A Rant About Women

So I get email from a good former student, applying for a job and asking for a recommendation. “Sure”, I say, “Tell me what you think I should say.” I then get a draft letter back in which the student has described their work and fitness for the job in terms so superlative it would make an Assistant Brand Manager blush.

So I write my letter, looking over the student’s self-assessment and toning it down so that it sounds like it’s coming from a person and not a PR department, and send it off. And then, as I get over my annoyance, I realize that, by overstating their abilities, the student has probably gotten the best letter out of me they could have gotten.

Now, can you guess the gender of the student involved?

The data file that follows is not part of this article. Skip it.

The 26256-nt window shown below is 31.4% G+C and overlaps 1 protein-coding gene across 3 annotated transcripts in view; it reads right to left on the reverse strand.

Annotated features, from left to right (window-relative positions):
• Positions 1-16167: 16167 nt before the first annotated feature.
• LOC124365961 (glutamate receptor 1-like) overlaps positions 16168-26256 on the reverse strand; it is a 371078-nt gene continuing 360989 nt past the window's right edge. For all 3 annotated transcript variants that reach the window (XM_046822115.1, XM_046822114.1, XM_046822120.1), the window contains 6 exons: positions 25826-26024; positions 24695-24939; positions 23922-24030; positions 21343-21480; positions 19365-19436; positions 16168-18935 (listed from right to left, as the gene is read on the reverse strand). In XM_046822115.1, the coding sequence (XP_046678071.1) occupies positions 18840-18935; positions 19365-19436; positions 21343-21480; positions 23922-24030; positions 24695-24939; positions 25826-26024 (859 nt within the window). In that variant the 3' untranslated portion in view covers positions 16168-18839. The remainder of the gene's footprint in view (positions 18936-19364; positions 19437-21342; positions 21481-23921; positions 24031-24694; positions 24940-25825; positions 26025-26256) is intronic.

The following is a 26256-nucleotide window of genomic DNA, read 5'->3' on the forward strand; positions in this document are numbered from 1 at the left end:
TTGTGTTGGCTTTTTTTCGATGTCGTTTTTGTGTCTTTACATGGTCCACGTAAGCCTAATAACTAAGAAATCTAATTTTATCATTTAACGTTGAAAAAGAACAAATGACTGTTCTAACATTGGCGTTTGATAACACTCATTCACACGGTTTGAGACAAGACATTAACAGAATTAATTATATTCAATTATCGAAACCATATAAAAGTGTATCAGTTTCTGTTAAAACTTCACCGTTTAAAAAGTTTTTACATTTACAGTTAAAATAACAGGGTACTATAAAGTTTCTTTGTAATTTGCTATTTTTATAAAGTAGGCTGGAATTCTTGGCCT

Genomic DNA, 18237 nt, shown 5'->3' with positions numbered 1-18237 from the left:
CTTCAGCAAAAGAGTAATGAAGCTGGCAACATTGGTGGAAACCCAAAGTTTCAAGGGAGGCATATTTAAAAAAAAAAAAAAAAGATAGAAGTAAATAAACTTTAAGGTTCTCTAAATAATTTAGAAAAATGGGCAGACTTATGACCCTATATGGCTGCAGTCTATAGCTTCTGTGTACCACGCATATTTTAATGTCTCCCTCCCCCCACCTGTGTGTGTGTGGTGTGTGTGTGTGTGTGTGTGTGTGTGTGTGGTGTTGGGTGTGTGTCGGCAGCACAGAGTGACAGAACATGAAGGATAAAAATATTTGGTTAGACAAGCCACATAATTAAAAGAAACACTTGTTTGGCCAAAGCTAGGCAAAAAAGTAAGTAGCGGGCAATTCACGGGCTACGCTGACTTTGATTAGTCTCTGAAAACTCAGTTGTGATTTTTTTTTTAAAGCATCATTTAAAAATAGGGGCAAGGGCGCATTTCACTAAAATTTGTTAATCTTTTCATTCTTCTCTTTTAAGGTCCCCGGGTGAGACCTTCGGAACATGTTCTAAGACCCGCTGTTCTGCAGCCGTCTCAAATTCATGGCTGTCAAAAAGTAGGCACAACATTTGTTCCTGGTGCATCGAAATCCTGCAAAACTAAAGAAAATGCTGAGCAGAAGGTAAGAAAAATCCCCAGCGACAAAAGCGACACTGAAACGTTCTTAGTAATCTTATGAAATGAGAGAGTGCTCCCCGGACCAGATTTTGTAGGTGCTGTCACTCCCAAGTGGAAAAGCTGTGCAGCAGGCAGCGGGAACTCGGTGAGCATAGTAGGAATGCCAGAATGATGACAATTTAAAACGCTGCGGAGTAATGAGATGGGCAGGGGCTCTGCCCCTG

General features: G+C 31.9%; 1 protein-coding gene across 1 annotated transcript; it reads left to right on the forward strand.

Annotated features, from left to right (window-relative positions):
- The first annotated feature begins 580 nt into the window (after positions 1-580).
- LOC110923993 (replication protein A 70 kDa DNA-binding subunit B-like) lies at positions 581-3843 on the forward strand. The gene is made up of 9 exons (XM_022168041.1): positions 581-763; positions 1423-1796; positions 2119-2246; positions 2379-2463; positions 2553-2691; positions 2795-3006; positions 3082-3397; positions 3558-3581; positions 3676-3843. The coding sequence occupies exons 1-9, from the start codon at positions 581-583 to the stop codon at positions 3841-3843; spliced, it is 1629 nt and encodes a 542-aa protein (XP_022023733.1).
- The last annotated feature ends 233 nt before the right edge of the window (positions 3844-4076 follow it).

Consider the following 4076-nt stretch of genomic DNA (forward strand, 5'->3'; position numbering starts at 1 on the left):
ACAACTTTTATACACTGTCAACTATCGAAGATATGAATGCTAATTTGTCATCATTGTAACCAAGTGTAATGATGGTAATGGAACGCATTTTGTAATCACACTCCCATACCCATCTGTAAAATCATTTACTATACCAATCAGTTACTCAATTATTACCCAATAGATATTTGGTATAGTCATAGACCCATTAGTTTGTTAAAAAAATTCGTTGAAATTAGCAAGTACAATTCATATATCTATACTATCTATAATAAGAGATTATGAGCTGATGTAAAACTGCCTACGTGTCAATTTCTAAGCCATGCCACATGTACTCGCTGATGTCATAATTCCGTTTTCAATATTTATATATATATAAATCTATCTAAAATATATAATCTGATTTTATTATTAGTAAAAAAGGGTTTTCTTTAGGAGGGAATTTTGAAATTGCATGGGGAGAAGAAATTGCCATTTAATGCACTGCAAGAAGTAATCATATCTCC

Of course you can. My home, the Interactive Telecommunications Program at NYU, is fairly gender-balanced, and I’ve taught about as many women as men over the last decade. In theory, the gender of my former student should be a coin-toss. In practice, I might as well have given him the pseudonym Moustache McMasculine for all the mystery there was. And I’ve grown increasingly worried that most of the women in the department, past or present, simply couldn’t write a letter like that.

This worry isn’t about psychology; I’m not concerned that women don’t engage in enough building of self-confidence or self-esteem. I’m worried about something much simpler: not enough women have what it takes to behave like arrogant self-aggrandizing jerks.

Remember David Hampton, the con artist immortalized in “Six Degrees of Separation”, who pretended he was Sydney Poitier’s son? He lied his way into restaurants and clubs, managed to borrow money, and crashed in celebrity guest rooms. He didn’t miss the fact that he was taking a risk, or that he might suffer. He just didn’t care.